Conversely (and not so surprisingly) the inability to write or use sign language doesn’t entail the inability to speak. Perhaps you no one has taught you how to read, write, or sign. Perhaps you have a visual impairment. Or perhaps you have a fine motor impairment that impedes writing, signing, or even typing.

While the last possibility–a fine motor impairment that impedes typing– is relatively rare, fine motor impairments can be co-morbid with autism.

So while autism at its severest levels (as I argued earlier) means being unable produce language in any medium, mild autism doesn’t necessarily mean the opposite. Theoretically, you could have someone who is tuned in enough (via Receptive Joint Attention) to acquire receptive language, but so severely apraxic and so severely impaired in their fine motor skills that they are unable to speak, sign, or type indepedently. Theoretically, you could have someone who understands everything they hear or read but still can’t produce, on their own, any language in any medium.

And, while it seems like such individuals would be highly atypical, even within autism, a slew of recent news reports, books, and movies would have us believe otherwise. Stay tuned for a closer look.

 

Autism, neurodiversity, and language learning, Part V

(Part V in a series of posts that will eventually take us to a highly contagious and dangerously inaccurate meme about what autism is.)

My previous post drew a connection between the severity of autism (whose diagnostic measures include Joint Attention behaviors) and the severity of the language impairment associated with autism. This connection, I suggested, explains why a significant proportion of people on the spectrum (somewhere around 25%) are nonverbal.

But does this mean that everyone who is nonverbal is so because of Joint Attention deficits? Are there other reasons why someone on the autism spectrum might be, or appear to be, nonverbal?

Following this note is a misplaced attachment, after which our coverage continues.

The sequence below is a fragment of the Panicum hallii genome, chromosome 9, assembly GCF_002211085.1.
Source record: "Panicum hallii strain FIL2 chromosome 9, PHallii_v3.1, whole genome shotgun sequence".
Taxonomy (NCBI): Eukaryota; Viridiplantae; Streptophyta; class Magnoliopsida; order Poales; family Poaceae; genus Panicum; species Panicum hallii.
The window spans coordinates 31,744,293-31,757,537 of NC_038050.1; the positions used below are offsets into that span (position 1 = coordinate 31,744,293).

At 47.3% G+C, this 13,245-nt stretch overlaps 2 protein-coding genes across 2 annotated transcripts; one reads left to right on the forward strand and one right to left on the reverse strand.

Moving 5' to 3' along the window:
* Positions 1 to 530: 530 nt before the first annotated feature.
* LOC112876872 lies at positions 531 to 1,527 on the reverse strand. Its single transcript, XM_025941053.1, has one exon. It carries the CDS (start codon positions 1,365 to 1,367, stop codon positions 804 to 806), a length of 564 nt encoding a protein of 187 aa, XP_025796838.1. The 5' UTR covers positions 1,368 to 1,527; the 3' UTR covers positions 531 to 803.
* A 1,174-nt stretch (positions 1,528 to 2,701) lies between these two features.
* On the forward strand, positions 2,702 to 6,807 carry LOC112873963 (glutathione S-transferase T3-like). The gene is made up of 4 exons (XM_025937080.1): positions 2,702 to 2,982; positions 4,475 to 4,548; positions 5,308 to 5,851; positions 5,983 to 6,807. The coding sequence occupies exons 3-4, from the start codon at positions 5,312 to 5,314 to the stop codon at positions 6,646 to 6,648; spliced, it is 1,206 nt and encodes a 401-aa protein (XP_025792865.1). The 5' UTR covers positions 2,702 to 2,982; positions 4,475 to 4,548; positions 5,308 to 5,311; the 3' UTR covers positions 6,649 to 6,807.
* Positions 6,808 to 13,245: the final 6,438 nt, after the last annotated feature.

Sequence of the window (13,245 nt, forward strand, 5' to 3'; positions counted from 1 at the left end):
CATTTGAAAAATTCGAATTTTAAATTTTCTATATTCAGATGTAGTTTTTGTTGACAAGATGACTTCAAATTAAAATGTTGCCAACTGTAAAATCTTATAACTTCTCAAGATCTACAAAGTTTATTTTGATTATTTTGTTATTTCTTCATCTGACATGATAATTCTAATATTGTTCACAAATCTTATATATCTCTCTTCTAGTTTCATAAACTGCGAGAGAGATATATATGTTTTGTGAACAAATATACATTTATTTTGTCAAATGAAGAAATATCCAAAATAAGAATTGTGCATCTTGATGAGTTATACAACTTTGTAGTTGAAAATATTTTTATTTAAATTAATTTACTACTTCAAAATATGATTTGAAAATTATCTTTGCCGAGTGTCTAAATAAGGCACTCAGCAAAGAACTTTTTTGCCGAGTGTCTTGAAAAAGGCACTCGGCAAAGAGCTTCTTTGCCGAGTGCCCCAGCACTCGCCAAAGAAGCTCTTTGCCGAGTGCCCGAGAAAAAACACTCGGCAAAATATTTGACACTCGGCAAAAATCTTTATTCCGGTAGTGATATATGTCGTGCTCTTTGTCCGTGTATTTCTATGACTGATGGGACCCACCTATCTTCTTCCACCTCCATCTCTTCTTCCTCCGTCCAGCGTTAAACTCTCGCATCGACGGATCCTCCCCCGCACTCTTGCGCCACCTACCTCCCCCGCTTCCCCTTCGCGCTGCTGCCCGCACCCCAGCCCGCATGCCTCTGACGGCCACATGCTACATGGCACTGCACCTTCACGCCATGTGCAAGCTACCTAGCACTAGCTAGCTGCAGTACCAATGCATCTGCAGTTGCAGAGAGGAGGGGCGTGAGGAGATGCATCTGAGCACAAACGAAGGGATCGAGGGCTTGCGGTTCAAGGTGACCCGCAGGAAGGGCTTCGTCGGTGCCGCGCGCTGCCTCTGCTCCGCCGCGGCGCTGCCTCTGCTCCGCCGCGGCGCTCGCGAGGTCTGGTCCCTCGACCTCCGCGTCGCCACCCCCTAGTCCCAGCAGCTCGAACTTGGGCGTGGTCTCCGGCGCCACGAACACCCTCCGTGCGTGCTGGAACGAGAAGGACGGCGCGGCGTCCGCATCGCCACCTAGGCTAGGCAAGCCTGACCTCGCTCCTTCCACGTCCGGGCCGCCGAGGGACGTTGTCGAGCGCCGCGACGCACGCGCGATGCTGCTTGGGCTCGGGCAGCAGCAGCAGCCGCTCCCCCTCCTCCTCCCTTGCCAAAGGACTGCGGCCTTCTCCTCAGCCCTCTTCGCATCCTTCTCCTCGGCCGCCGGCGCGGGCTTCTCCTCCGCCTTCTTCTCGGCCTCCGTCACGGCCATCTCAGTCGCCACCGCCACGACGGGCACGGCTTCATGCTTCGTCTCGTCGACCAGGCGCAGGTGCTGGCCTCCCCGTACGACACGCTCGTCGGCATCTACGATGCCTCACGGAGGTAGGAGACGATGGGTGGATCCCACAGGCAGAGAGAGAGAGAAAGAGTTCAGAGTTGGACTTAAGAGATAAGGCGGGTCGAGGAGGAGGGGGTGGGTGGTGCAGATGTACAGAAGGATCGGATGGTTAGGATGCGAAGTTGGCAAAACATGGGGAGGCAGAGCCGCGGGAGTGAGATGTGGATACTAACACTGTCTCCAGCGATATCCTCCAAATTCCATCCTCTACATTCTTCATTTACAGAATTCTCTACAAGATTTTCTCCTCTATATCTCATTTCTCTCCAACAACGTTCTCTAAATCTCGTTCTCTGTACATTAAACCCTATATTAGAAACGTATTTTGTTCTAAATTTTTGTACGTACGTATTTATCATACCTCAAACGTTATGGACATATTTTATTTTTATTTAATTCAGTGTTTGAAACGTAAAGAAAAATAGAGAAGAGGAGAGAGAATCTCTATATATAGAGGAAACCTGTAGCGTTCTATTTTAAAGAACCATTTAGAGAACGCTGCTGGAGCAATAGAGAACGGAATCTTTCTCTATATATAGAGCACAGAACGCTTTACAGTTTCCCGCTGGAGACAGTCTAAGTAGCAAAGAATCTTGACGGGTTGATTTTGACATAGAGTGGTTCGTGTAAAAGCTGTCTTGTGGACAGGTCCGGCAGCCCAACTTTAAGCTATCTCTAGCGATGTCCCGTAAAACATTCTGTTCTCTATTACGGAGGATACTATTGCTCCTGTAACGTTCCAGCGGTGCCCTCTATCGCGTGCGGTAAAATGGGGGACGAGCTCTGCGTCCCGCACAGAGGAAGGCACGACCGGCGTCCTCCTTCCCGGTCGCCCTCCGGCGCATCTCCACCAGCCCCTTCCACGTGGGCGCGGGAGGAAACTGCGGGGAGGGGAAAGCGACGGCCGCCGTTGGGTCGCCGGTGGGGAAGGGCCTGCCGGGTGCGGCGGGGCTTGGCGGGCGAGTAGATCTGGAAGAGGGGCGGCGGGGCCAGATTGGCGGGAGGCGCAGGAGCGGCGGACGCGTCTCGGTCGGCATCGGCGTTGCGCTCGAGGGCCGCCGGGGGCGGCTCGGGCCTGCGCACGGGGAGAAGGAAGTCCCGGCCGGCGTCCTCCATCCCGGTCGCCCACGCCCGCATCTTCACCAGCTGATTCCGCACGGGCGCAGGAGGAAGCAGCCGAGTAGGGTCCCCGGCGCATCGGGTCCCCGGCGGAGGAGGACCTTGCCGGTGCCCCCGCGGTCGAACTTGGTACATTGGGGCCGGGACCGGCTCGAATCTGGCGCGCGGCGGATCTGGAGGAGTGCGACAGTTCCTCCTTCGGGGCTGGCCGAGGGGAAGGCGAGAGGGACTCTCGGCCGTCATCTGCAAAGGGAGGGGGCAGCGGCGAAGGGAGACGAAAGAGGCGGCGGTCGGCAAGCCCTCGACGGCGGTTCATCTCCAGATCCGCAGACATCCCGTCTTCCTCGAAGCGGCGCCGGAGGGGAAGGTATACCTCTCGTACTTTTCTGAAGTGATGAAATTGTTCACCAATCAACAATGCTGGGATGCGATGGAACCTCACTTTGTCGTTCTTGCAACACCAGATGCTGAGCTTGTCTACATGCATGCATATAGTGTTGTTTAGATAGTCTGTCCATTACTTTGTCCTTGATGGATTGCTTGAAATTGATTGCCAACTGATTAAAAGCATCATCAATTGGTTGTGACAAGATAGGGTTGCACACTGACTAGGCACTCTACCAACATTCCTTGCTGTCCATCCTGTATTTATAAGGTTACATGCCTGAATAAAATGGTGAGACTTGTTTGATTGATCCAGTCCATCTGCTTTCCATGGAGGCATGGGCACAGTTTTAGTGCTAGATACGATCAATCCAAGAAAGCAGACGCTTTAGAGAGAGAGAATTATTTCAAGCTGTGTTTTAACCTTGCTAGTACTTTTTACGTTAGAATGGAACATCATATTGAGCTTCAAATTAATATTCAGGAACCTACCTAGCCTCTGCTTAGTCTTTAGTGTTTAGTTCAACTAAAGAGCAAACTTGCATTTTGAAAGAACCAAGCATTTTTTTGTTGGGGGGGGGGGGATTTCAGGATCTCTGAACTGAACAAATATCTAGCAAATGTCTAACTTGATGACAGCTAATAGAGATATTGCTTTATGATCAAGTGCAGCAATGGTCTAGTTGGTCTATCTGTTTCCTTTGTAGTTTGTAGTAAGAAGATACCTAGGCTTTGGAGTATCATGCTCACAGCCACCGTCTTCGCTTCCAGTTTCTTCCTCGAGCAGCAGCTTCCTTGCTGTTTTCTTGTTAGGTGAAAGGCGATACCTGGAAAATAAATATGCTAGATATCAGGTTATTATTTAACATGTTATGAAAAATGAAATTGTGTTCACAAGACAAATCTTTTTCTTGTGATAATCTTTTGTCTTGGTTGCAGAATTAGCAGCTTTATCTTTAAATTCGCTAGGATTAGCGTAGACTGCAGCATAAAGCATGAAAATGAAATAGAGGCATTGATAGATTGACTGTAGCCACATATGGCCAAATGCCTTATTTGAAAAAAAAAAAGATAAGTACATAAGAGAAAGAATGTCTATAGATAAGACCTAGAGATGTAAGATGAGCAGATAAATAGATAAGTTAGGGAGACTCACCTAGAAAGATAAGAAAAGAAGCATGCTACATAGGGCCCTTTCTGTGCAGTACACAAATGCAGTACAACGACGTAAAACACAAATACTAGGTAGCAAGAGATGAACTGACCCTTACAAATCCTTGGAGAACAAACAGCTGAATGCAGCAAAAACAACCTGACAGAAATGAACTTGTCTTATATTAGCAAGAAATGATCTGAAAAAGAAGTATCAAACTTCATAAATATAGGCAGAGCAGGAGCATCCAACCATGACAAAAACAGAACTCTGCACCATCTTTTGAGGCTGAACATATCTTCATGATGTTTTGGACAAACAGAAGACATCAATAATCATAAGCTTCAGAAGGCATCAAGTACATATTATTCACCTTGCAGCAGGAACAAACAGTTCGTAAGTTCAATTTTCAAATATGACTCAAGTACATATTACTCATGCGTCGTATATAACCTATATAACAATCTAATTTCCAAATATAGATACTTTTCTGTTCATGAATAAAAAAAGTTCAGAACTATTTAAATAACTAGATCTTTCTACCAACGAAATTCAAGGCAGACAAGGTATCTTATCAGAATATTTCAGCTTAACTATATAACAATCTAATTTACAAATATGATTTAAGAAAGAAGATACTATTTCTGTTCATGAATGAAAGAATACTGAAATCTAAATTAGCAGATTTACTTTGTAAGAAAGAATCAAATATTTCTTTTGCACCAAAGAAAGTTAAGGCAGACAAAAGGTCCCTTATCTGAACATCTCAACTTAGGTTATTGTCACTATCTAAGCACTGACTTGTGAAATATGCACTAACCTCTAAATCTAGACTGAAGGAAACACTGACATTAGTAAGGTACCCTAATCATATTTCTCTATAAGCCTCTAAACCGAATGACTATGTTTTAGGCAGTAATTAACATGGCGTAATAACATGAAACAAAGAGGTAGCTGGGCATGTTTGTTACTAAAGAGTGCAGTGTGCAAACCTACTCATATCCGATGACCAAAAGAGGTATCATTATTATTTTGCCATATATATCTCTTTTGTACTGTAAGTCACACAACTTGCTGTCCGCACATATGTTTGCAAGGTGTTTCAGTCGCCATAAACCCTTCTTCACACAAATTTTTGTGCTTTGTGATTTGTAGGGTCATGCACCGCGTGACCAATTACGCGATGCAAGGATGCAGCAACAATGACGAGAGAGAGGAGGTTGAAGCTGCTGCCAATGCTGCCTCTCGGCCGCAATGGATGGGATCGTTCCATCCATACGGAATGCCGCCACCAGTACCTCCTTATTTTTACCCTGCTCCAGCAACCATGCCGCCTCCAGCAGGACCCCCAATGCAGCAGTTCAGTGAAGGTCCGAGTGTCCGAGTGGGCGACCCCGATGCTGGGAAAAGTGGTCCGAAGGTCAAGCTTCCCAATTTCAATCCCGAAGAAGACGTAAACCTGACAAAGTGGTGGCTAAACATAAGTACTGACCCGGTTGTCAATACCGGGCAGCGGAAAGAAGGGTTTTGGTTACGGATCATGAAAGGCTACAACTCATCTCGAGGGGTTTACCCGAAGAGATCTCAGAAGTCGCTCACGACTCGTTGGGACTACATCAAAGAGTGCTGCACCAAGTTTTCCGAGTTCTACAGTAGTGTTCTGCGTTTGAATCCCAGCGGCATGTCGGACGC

The answer to this question depends in part on what we mean by “nonverbal.” Do we mean unable to produce any language at all, or unable to speak?

As far as not being able to speak goes, there are other culprits besides Receptive Joint Attention. Profound hearing loss is one. If you can’t hear other people’s speech or your own oral output, then, absent intense speech and language therapy, you’ll likely remain orally nonverbal. Apraxia of speech is another. From the NIH:

AOS is a neurological disorder that affects the brain pathways involved in planning the sequence of movements involved in producing speech. The brain knows what it wants to say, but cannot properly plan and sequence the required speech sound movements.

I highlight this definition of Apraxia of Speech not just because the condition is less familiar than deafness, but because it has been found to be co-morbid with autism. This means that a significant number of nonverbal individuals have both autism and AOS.

Putting all this together, we see that in some cases the primary culprit for lack of spoken language may be apraxia of speech rather than autism-related Joint Attention deficits. If so, then the autism itself may be relatively mild. In particular, the person’s receptive Joint Attention behaviors, along with his/her ability to pay attention to what people are doing when they speak, may be only mildly impaired. In this case, he or she should be able to acquire receptive language–to learn to understand what people say–even if he or can’t speak.

But the inability to speak doesn’t entail the inability to produce other forms of language–for example, written language or sign language. For more on the broader sense of verbal/nonverbal, stay tuned.

Autism, neurodiversity, and language learning, Part IV

(Part IV in a series of posts that will eventually take us to a highly contagious and dangerously inaccurate meme about what autism is.)

So in my previous posts on the subject (starting here), I discussed how Receptive Joint Attention

JointAttention2

correlates with language learning, and how reduced Receptive Joint Attention behaviors impede the acquisition of both spoken and written language.  When RJA behaviors are at a minimum, so is the amount of language learned–whether we’re talking about spoken or written language.

What does any of this have to do with autism?